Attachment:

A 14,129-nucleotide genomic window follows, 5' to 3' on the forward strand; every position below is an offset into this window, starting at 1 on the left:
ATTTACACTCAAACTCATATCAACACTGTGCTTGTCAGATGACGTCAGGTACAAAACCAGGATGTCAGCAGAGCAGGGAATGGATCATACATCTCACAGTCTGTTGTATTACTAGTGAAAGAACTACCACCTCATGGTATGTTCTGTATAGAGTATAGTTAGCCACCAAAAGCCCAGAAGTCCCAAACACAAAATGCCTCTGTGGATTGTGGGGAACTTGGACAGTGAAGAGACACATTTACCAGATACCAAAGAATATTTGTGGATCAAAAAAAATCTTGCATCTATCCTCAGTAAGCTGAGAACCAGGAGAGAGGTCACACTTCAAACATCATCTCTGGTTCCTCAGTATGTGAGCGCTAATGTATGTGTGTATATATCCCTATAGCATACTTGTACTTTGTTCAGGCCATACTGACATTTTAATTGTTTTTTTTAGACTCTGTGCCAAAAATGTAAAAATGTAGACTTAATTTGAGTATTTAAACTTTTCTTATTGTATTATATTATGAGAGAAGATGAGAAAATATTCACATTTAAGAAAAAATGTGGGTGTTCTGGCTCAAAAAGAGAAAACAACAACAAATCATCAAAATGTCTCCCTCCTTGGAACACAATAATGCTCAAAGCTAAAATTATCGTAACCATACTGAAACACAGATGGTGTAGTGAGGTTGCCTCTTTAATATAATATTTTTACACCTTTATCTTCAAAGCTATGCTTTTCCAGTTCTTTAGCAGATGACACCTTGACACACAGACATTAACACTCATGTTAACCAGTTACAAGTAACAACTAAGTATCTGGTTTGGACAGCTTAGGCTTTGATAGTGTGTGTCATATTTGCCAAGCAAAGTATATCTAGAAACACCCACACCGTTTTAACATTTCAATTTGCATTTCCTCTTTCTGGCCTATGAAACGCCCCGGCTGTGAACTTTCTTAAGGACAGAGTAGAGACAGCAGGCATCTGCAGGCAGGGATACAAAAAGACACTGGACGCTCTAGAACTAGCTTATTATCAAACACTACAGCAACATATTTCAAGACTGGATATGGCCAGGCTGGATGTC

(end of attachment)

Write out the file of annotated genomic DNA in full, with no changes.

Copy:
A 14,129-nucleotide genomic window follows, 5' to 3' on the forward strand; every position below is an offset into this window, starting at 1 on the left:
ATTTACACTCAAACTCATATCAACACTGTGCTTGTCAGATGACGTCAGGTACAAAACCAGGATGTCAGCAGAGCAGGGAATGGATCATACATCTCACAGTCTGTTGTATTACTAGTGAAAGAACTACCACCTCATGGTATGTTCTGTATAGAGTATAGTTAGCCACCAAAAGCCCAGAAGTCCCAAACACAAAATGCCTCTGTGGATTGTGGGGAACTTGGACAGTGAAGAGACACATTTACCAGATACCAAAGAATATTTGTGGATCAAAAAAAATCTTGCATCTATCCTCAGTAAGCTGAGAACCAGGAGAGAGGTCACACTTCAAACATCATCTCTGGTTCCTCAGTATGTGAGCGCTAATGTATGTGTGTATATATCCCTATAGCATACTTGTACTTTGTTCAGGCCATACTGACATTTTAATTGTTTTTTTTAGACTCTGTGCCAAAAATGTAAAAATGTAGACTTAATTTGAGTATTTAAACTTTTCTTATTGTATTATATTATGAGAGAAGATGAGAAAATATTCACATTTAAGAAAAAATGTGGGTGTTCTGGCTCAAAAAGAGAAAACAACAACAAATCATCAAAATGTCTCCCTCCTTGGAACACAATAATGCTCAAAGCTAAAATTATCGTAACCATACTGAAACACAGATGGTGTAGTGAGGTTGCCTCTTTAATATAATATTTTTACACCTTTATCTTCAAAGCTATGCTTTTCCAGTTCTTTAGCAGATGACACCTTGACACACAGACATTAACACTCATGTTAACCAGTTACAAGTAACAACTAAGTATCTGGTTTGGACAGCTTAGGCTTTGATAGTGTGTGTCATATTTGCCAAGCAAAGTATATCTAGAAACACCCACACCGTTTTAACATTTCAATTTGCATTTCCTCTTTCTGGCCTATGAAACGCCCCGGCTGTGAACTTTCTTAAGGACAGAGTAGAGACAGCAGGCATCTGCAGGCAGGGATACAAAAAGACACTGGACGCTCTAGAACTAGCTTATTATCAAACACTACAGCAACATATTTCAAGACTGGATATGGCCAGGCTGGATGTC